Israeli officials were reportedly adamant that any agreement allow Israel Defense Forces (IDF) troops to continue destroying Hamas tunnels in Gaza. These tunnels — which Hamas fighters use to infiltrate Israel and carry out operations — have become a focus of IDF operations during the conflict that began July 8. Israeli forces were reportedly surprised by the networks’ full extent, and destroying them is now a key IDF objective.
Still, Kerry says he will press on in his urging to end the fighting. A U.S. official told Reuters that Israeli Prime Minister Benjamin Netanyahu has agreed to a 12-hour "humanitarian cease-fire" to commence Saturday morning as a "down payment."
"None of us here are stopping," Kerry said. "We have a framework that will work."
Kerry is promoting a two-step diplomatic initiative that would begin with a seven-day truce. Once the fighting stops, Palestinian and Israeli negotiators would join other key regional and international powers in Cairo for broader talks about the Gaza Strip’s economic, political, and security future.
Though Israeli media reported that the American proposal was unanimously rejected by the Israeli cabinet, Kerry downplayed the setback’s magnitude, insisting that the Israeli government’s discussion is focused around concepts and that no final proposal was submitted.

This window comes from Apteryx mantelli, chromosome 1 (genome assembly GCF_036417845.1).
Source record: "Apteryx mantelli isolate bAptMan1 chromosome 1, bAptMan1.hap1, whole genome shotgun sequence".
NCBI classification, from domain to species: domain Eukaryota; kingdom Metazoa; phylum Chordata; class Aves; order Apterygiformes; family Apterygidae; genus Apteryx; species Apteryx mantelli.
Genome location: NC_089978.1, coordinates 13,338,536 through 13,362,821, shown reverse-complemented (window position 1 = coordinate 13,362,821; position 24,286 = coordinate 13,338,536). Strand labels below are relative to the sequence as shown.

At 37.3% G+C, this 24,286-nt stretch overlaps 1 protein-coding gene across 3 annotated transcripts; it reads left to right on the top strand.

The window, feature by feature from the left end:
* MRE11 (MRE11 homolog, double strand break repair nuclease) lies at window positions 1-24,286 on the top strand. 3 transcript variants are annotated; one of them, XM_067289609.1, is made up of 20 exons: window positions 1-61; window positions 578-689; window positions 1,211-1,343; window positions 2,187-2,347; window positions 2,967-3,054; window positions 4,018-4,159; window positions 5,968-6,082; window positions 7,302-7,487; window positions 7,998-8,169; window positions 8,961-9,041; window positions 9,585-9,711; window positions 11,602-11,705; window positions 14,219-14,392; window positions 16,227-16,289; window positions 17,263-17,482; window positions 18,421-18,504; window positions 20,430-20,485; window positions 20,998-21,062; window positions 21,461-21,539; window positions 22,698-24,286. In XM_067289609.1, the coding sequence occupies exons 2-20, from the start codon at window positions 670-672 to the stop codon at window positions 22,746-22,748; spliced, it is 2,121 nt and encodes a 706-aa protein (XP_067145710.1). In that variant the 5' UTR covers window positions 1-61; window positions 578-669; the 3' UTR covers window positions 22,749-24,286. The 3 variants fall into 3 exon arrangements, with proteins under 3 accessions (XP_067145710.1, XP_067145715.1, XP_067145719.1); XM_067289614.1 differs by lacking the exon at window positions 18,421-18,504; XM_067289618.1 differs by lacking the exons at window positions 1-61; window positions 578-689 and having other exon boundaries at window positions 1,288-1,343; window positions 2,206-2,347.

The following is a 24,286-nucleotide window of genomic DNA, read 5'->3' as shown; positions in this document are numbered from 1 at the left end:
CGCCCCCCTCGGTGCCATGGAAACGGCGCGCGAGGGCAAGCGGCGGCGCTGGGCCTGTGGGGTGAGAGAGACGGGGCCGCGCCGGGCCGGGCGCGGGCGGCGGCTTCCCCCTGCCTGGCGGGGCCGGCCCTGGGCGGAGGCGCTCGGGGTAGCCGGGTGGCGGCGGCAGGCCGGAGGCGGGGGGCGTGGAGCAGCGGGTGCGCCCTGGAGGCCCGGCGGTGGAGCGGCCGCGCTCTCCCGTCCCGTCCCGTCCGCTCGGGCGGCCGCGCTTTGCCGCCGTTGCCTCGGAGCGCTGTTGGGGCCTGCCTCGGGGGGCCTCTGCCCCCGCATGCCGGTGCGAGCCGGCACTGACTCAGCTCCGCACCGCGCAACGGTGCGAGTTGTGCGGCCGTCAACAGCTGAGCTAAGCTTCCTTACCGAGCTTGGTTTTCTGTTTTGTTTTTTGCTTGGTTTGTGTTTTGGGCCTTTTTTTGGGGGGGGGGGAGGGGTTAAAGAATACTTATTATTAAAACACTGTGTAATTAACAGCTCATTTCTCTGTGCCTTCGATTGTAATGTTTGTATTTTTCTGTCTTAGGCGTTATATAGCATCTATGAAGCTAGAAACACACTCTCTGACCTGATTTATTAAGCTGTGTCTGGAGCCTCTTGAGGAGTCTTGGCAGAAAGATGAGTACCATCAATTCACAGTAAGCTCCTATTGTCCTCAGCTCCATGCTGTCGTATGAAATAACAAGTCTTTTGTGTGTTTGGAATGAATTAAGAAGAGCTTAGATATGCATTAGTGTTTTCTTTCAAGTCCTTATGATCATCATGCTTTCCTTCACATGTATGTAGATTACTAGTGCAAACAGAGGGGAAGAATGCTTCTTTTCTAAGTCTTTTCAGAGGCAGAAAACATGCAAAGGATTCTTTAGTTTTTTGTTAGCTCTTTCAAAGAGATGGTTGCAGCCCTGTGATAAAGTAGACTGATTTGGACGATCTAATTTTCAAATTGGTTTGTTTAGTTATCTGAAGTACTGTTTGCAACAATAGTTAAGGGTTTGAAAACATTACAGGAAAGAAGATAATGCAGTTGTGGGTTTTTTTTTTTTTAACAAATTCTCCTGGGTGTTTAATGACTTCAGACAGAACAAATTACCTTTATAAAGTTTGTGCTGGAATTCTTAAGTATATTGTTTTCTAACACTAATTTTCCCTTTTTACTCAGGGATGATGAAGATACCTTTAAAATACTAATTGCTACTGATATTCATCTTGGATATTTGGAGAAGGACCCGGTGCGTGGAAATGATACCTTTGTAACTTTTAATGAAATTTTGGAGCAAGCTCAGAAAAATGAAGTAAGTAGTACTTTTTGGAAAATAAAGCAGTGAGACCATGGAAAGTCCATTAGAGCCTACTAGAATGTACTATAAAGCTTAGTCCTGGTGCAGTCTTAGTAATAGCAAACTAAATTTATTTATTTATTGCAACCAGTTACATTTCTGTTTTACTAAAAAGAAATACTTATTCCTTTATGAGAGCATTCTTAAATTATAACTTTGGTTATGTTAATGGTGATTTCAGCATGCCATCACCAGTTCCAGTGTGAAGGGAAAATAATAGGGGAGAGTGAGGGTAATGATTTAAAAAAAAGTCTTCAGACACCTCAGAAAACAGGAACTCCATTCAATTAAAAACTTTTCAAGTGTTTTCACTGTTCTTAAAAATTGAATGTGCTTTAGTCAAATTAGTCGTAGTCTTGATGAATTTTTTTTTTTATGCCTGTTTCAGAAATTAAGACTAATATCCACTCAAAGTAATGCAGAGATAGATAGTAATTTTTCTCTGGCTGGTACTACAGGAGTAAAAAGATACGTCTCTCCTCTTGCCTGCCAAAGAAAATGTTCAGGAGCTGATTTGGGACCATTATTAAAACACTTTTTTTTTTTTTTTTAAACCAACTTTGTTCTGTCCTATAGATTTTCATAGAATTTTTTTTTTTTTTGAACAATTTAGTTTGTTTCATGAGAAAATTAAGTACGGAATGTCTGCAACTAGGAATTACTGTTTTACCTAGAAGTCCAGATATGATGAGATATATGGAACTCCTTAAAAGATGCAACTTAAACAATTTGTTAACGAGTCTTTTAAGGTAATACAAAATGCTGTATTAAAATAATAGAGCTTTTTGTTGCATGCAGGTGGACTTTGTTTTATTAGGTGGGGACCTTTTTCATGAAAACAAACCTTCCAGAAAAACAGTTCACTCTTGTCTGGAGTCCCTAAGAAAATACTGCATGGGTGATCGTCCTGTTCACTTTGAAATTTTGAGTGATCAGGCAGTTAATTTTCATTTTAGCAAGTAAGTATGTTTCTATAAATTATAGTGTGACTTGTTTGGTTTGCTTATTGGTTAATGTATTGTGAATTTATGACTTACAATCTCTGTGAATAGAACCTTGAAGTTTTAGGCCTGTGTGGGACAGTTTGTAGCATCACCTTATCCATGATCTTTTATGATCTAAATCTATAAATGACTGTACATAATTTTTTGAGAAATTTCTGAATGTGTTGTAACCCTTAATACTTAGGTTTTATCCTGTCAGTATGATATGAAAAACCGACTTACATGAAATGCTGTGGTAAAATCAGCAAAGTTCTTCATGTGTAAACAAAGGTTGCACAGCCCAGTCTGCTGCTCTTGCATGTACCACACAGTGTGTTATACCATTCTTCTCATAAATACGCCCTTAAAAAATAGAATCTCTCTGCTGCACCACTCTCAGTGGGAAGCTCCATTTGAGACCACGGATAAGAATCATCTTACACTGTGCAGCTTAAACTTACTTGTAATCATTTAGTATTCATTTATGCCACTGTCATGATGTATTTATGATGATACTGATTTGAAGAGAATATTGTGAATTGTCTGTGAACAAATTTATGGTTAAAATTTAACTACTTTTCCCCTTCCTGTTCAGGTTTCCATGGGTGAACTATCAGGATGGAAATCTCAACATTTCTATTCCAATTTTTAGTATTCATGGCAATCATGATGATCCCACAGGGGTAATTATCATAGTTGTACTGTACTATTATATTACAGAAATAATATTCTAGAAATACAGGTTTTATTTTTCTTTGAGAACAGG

"Gaps have been significantly narrowed," Kerry said. "It can be achieved if we work through some of the issues that are important for the parties."
Hamas’s response to Kerry’s cease-fire outline is unclear. It rejected an earlier Egyptian proposal, which Israel had accepted, saying it wasn’t consulted and that the plan didn’t address its demands to lift the blockade on Gaza and release more prisoners from Israeli jails. In an interview Thursday with the BBC, Hamas leader Khaled Meshaal said Hamas would silence its weapons when the blockade is lifted. "We want a cease-fire as soon as possible that’s parallel with the lifting of the siege on Gaza. That is the demand of the Gazan people," he said.
On Thursday, a strike targeting a U.N. school in Gaza providing shelter to Palestinians fleeing the violence left 16 people dead and more than 100 wounded, including women and children. Even though there’s no definitive proof which side is responsible for the incident, the West Bank erupted in protest overnight.
Thousands of West Bank protesters clashed with Israeli security forces Friday. At least five Palestinian protesters were killed. Meanwhile, Israel continued its operations in Gaza and the IDF said that one of its soldiers, Staff Sgt. Guy Levy, 21, was killed in Gaza by Palestinian "terrorists" operating near a school administered by the U.N. Relief and Works Agency in Palestine (UNRWA). More than 140,000 Palestinians are sheltering from the fighting in UNRWA facilities.
"At noon today, terrorists fired mortars & anti-tank missiles from near an UNRWA school in Gaza, killing an IDF soldier," according to a tweet from the IDF spokesman. "Our initial reports from the field indicate that terrorists also opened fire from within the UNRWA school."
Shortly after the announcement that the Israeli government had rejected a cease-fire proposal, Israeli Defense Minister Moshe Yaalon told his troops "to be prepared for the possibility IDF will be ordered to expand Gaza ground operation very soon."